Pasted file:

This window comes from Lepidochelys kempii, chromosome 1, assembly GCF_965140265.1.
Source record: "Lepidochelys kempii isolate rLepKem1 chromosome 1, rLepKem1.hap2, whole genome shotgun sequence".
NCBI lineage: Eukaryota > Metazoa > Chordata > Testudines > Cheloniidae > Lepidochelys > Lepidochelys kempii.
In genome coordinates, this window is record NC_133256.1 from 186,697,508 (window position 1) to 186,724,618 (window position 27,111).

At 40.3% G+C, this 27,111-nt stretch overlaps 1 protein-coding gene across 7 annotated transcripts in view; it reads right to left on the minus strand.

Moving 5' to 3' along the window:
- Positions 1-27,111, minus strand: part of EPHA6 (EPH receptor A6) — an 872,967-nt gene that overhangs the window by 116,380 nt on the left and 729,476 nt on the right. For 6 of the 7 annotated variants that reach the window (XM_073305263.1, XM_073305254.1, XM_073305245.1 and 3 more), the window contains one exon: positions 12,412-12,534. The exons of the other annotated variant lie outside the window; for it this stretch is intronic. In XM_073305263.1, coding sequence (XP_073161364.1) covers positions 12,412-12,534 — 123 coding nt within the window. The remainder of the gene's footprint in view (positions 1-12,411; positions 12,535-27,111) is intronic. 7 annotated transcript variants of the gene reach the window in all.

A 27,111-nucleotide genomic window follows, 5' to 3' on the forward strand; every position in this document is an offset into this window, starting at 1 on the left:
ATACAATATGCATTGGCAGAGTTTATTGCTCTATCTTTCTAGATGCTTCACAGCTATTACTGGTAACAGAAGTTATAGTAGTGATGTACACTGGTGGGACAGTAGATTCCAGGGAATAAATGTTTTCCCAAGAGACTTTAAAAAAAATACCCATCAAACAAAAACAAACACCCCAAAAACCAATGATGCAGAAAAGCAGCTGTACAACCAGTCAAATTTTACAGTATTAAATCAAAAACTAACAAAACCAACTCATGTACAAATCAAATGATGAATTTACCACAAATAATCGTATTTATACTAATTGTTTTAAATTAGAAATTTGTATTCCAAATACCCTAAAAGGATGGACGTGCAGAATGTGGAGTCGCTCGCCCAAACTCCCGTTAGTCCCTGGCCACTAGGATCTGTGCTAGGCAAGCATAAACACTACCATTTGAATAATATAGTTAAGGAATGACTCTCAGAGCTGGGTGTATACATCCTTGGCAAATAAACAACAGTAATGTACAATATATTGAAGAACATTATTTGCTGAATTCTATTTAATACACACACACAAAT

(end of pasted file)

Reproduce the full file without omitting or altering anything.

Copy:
This window comes from Lepidochelys kempii, chromosome 1, assembly GCF_965140265.1.
Source record: "Lepidochelys kempii isolate rLepKem1 chromosome 1, rLepKem1.hap2, whole genome shotgun sequence".
NCBI lineage: Eukaryota > Metazoa > Chordata > Testudines > Cheloniidae > Lepidochelys > Lepidochelys kempii.
In genome coordinates, this window is record NC_133256.1 from 186,697,508 (window position 1) to 186,724,618 (window position 27,111).

At 40.3% G+C, this 27,111-nt stretch overlaps 1 protein-coding gene across 7 annotated transcripts in view; it reads right to left on the minus strand.

Moving 5' to 3' along the window:
- Positions 1-27,111, minus strand: part of EPHA6 (EPH receptor A6) — an 872,967-nt gene that overhangs the window by 116,380 nt on the left and 729,476 nt on the right. For 6 of the 7 annotated variants that reach the window (XM_073305263.1, XM_073305254.1, XM_073305245.1 and 3 more), the window contains one exon: positions 12,412-12,534. The exons of the other annotated variant lie outside the window; for it this stretch is intronic. In XM_073305263.1, coding sequence (XP_073161364.1) covers positions 12,412-12,534 — 123 coding nt within the window. The remainder of the gene's footprint in view (positions 1-12,411; positions 12,535-27,111) is intronic. 7 annotated transcript variants of the gene reach the window in all.

A 27,111-nucleotide genomic window follows, 5' to 3' on the forward strand; every position in this document is an offset into this window, starting at 1 on the left:
ATACAATATGCATTGGCAGAGTTTATTGCTCTATCTTTCTAGATGCTTCACAGCTATTACTGGTAACAGAAGTTATAGTAGTGATGTACACTGGTGGGACAGTAGATTCCAGGGAATAAATGTTTTCCCAAGAGACTTTAAAAAAAATACCCATCAAACAAAAACAAACACCCCAAAAACCAATGATGCAGAAAAGCAGCTGTACAACCAGTCAAATTTTACAGTATTAAATCAAAAACTAACAAAACCAACTCATGTACAAATCAAATGATGAATTTACCACAAATAATCGTATTTATACTAATTGTTTTAAATTAGAAATTTGTATTCCAAATACCCTAAAAGGATGGACGTGCAGAATGTGGAGTCGCTCGCCCAAACTCCCGTTAGTCCCTGGCCACTAGGATCTGTGCTAGGCAAGCATAAACACTACCATTTGAATAATATAGTTAAGGAATGACTCTCAGAGCTGGGTGTATACATCCTTGGCAAATAAACAACAGTAATGTACAATATATTGAAGAACATTATTTGCTGAATTCTATTTAATACACACACACAAAT